Capitol Media Services reports that yesterday, a Federal judge ruled Governor Ducey’s funding scheme, that became Proposition 123, is unconstitutional. Judge Neil Wake “said the federal Enabling Act that made Arizona (and New Mexico) a state in 1912 and gave it lands to hold in trust for schools allows the state to use only the interest off the money earned. The idea, Wake explained, was to preserve the body of the trust – and the future interest it would earn – for future generations.” Wake deemed that Prop. 123, the solution to settle the lawsuit filed in 2010, does not comply with that law.
“Nowhere in the history does anyone request or suggest that Congress give unfettered discretion to either state or that it was abdicating its oversight obligations under either state’s Enabling Act,” he wrote.
Ducey’s attorney however, said there is a provision in recent federal legislation that authorizes future payments from the trust that help fund the school finance formula, but also ratifies the $344 million in payments already made. The Governor’s press aide, Daniel Scarpinato, said, “We’re not terribly worried”.
The federal government originally gave Arizona about 10 million acres, of which 9.2 million remain. About $4.8 billion currently exists in the trust from sales and leases of the land. At pre-Prop. 123 withdrawal levels, the fund was estimate to grow to about $9 billion by 2025. Post Prop. 123, the account is projected to grow to only $6.2 billion.
“The schools’ current incentive to get extra money for their current needs is at odds with the interests of future Arizona students,” the judge said. “Congress’s conscious plan to vest all citizens with property rights in the trust was necessary to uphold the trust against collusive violations.”
Even though it was passed by voters in 2016, Prop. 123 was very controversial from the beginning with AZ Treasurer Jeff DeWitt warning Governor Ducey that the radical change to use of the state trust lands could only be made by amending the Enabling Act. Education advocacy organizations such as the Arizona School Boards Association and the Arizona Education Association, agreed to the settlement in order to avoid more years of litigation and get critical money to the schools sooner rather than later.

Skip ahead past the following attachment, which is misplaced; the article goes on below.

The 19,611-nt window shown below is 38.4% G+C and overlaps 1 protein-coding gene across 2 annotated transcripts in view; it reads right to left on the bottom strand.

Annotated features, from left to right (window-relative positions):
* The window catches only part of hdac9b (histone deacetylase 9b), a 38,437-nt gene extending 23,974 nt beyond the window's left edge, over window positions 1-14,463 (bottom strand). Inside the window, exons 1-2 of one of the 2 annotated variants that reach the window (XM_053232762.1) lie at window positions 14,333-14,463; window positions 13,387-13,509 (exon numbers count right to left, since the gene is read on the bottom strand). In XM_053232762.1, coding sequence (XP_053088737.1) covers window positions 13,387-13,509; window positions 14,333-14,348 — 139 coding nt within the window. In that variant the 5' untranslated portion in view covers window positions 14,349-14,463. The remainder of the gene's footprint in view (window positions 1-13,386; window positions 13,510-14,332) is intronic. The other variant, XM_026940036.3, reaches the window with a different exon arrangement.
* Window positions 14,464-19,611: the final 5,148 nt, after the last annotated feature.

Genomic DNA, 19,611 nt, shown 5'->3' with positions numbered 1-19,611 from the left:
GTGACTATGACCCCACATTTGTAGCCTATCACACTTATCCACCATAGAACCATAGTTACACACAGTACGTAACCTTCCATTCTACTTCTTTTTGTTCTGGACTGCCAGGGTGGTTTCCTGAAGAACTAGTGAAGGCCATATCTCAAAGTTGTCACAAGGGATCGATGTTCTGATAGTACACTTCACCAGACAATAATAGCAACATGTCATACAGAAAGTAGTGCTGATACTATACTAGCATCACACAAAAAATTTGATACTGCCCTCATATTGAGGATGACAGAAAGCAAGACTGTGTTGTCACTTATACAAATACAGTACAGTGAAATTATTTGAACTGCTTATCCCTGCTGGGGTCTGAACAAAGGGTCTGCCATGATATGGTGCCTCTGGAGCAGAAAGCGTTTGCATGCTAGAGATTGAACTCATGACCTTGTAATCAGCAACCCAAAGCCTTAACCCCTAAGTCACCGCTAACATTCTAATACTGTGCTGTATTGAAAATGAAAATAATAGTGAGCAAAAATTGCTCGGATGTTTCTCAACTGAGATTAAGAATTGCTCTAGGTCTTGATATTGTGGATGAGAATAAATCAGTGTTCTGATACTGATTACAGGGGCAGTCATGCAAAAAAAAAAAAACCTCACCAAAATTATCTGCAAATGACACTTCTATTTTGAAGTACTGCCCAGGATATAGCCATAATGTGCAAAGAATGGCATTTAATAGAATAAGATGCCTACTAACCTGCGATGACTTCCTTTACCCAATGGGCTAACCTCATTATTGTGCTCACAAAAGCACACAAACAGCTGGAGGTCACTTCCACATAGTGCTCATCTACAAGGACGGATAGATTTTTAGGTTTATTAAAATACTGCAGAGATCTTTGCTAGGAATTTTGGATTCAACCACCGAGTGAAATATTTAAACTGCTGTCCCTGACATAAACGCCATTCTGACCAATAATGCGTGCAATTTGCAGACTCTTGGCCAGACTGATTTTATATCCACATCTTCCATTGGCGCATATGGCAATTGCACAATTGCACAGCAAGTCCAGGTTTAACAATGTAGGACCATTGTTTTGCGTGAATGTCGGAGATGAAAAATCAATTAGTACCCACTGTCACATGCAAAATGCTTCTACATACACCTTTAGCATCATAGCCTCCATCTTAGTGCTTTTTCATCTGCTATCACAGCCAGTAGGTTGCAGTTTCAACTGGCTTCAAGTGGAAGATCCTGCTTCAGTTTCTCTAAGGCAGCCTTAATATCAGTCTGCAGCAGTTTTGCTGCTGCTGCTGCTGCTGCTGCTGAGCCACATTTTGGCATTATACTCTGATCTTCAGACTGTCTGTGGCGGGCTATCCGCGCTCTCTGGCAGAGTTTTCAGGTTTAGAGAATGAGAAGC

Prop. 123 has helped our starving schools with $491.5 million more received FY 2018 versus 2015. With this funding, districts hired 1,791 more full-time teacher equivalents during that time and increased the average teacher salary by $2,044. All in all, districts put 90% of Prop. 123 funds into paying and hiring teachers, with the other 10% used to comply with the new minimum wage increase, help fund building maintenance and renewal (cut by the Legislature nearly $2.4 billion since 2009), and give raises to employees in instructional and teacher support (who had also experienced salary freezes.)
I’m sure there will be much more to come on this issue. Two things though, are for certain. First, the AZ Legislature’s raiding of district funding caused this problem in the first place, leaving Arizona K–12 per pupil funding with the highest cuts in the nation from 2008 to 2014. Secondly, if the Prop. 123 funding is taken away, Arizona citizens MUST demand that Governor Ducey and his Legislature find new revenue for our district schools. Even with Prop. 123, our teachers are the lowest paid in the Nation, and our schools have almost $1 billion less in annual funding that prior to the recession. The situation is dire, and the legislation recently forwarded to Governor Ducey for signature to extend the Prop. 301 sales tax at current levels doesn’t do anything to fix it.
It is time for real leadership. If it doesn’t come from our Governor and Legislature, it MUST come from the voters in August and November.
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